Vox Clara Cleans Up

English Mass translations got their final review last week in Rome. Let’s hope they avoided the snarling of the Ambrosian Lectionary (tip from PrayTell). Now that the discussions on particulars and on translation philosophy are concluded, what’s the process for plain ol’ dumb mistakes. A curious example from Father Anthony Ward of the CDWDS:

For instance, he said, the same Latin prayer may be used in two different Masses and may have been translated slightly differently during the bishops’ approval process.

Clearly, there’s more than one path to slavish accuracy.

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Todd and his family live in Ames, Iowa. He serves a Catholic parish of both Iowa State students and town residents.
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7 Responses to Vox Clara Cleans Up

  1. The post is a bit light on nuance. Vox clara is not “cleaning up” – they have advocated some of the modifications to the post Vatican II missal. Then, with respect to the Ambrosian lectinary, some of the criticism may be valid, while other observations from the Chiesa.it article are ideologically driven.

    http://kingofages.wordpress.com/

  2. Dreaming… Please read at least the translations of the 4 eucharistic prayers, posted on the USCCB website… A pastoral and theological disaster looms, and the Church will be an uglier place for all.

  3. There are three separate issues on which one appears to be confused. There is the issue of directly translating the prayers form Latin to English; then there is the process by which this is debated and approved by the episcopal conference; then there is the process by which the Holy See approves the texts.

    To lay blame with those who want “slavish accuracy” misses the point that a lot of people were upset with a translation that prioritized idiomatic usage over theological consistency (not accuracy). And that is not say there is something wrong with an idiomatic translation. However, it cannot be so vernacularized that the original intent is obfuscated.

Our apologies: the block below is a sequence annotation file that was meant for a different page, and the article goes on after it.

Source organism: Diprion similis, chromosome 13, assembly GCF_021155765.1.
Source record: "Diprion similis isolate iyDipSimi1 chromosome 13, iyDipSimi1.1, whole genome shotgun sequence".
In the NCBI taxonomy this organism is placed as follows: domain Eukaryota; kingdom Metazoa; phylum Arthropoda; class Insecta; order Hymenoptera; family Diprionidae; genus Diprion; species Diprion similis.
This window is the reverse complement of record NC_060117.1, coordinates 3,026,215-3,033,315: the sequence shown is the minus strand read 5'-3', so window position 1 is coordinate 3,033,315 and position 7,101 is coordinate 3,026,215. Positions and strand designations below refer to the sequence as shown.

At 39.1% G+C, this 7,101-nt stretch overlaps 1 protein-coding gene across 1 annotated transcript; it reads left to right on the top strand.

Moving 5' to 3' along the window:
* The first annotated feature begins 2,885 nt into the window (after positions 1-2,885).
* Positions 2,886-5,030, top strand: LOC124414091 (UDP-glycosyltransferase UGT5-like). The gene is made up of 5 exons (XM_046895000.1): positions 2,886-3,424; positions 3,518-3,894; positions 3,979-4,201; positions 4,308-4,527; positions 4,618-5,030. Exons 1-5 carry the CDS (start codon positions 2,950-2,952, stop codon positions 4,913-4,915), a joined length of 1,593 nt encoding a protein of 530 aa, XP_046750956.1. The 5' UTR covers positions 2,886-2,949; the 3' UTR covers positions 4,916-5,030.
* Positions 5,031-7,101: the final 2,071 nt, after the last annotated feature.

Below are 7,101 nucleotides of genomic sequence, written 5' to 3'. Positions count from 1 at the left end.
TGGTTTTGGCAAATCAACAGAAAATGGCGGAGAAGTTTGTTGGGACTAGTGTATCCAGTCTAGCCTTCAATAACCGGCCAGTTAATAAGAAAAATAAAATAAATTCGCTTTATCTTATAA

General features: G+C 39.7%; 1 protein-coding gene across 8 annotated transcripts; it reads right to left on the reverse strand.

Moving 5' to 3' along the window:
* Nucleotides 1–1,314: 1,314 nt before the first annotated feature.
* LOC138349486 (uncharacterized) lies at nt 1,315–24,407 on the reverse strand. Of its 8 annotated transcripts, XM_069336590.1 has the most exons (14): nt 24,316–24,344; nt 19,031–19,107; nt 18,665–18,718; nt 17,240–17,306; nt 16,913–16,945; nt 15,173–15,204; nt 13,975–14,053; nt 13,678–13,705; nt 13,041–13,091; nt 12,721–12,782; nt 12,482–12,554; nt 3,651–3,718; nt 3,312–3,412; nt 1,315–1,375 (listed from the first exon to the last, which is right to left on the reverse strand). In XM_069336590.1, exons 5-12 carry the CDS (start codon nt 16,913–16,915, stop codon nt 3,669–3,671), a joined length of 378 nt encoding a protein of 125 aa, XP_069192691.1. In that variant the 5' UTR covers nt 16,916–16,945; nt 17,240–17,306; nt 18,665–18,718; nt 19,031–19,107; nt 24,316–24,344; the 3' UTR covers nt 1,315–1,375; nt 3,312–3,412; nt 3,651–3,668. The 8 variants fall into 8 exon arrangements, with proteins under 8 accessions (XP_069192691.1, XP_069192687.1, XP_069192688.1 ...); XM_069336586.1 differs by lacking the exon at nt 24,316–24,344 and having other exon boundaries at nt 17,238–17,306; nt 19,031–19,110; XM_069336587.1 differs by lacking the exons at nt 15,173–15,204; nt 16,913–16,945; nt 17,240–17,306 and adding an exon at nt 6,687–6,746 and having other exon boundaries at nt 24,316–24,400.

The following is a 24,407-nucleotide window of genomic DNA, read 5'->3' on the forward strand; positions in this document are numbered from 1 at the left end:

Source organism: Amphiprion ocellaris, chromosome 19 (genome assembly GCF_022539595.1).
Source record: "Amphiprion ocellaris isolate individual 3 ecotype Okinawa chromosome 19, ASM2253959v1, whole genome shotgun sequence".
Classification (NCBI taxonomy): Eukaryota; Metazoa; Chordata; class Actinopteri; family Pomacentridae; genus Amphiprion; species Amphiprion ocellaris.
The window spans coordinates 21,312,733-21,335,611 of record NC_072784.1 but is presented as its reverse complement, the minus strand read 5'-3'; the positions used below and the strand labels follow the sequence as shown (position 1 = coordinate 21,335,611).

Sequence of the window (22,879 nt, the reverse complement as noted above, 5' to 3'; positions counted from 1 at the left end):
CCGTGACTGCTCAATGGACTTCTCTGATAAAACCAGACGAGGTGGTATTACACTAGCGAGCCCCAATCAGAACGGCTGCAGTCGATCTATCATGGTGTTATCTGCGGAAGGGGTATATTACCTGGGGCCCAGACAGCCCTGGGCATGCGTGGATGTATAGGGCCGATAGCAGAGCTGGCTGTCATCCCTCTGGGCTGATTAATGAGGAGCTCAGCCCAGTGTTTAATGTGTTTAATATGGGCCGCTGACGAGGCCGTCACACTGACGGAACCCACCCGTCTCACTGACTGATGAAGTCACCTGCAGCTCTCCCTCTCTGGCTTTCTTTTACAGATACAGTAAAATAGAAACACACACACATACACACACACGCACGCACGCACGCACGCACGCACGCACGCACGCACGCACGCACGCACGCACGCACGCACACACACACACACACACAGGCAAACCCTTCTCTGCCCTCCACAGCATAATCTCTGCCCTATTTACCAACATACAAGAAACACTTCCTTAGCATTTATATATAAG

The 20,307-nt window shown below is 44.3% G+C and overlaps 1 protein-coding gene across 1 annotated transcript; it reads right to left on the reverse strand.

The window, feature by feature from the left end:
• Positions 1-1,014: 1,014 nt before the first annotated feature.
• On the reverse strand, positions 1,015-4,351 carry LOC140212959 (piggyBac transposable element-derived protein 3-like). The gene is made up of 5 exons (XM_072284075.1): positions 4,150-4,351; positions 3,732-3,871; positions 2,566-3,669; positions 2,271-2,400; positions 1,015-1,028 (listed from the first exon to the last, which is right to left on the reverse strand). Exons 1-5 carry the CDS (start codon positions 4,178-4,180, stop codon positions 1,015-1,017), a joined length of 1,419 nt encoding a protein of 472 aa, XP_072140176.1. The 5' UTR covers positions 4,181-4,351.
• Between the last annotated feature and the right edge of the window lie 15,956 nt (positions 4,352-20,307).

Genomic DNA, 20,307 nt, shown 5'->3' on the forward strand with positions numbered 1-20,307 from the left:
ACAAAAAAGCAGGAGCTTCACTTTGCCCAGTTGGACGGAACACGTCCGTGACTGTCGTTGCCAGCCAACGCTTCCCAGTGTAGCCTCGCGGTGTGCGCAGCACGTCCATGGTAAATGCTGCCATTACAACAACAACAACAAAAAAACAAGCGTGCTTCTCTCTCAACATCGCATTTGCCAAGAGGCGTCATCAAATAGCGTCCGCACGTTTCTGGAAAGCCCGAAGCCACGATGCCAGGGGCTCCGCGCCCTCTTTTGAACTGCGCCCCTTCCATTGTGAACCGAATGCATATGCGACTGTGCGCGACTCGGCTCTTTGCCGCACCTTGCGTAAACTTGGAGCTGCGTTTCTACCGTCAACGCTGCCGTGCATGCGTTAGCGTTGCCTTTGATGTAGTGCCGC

4. Todd says:

    clericus, I would actually be in an unnamed camp: those who prize artistic expression in something (the liturgy) that is a bit more of a work of art than a catechetical audiobook.

  5. the same Latin prayer may be used in two different Masses and may have been translated slightly differently during the bishops’ approval process.

    That’s found in the present translation of the Missal as well, something which came to my attention on Christmas Day. The Collect that morning is essentially the exact same prayer as that said during the mingling of the water and wine during the Offertory in the Extraordinary Form of the Mass; half (or so) of that Offertory prayer has been retained in the Ordinary Form.

    What caught my attention was that the English translation of the latter half of the Collect (“Your Son shared our weakness:
    may we share his glory”) sounded so different from the corresponding text of that Offertory prayer (“may we come to share in the divinity of Christ who humbled himself to share in our humanity”).

  6. Jeffrey:

    Good catch. Thanks for the example

    Todd:

    “those who prize artistic expression…”

    Well, I think we’re all realizing how difficult it is to translate a liturgical text.

    Here’s something we haven’t considered – the music. The “gloria” we have become accustomed to in its various mass settings will have to be re-set to completely new music, as the wording has changed, the meter (and therefore the whole music) has to change as well.

    I dont know why they dont take meter into account in the translations.

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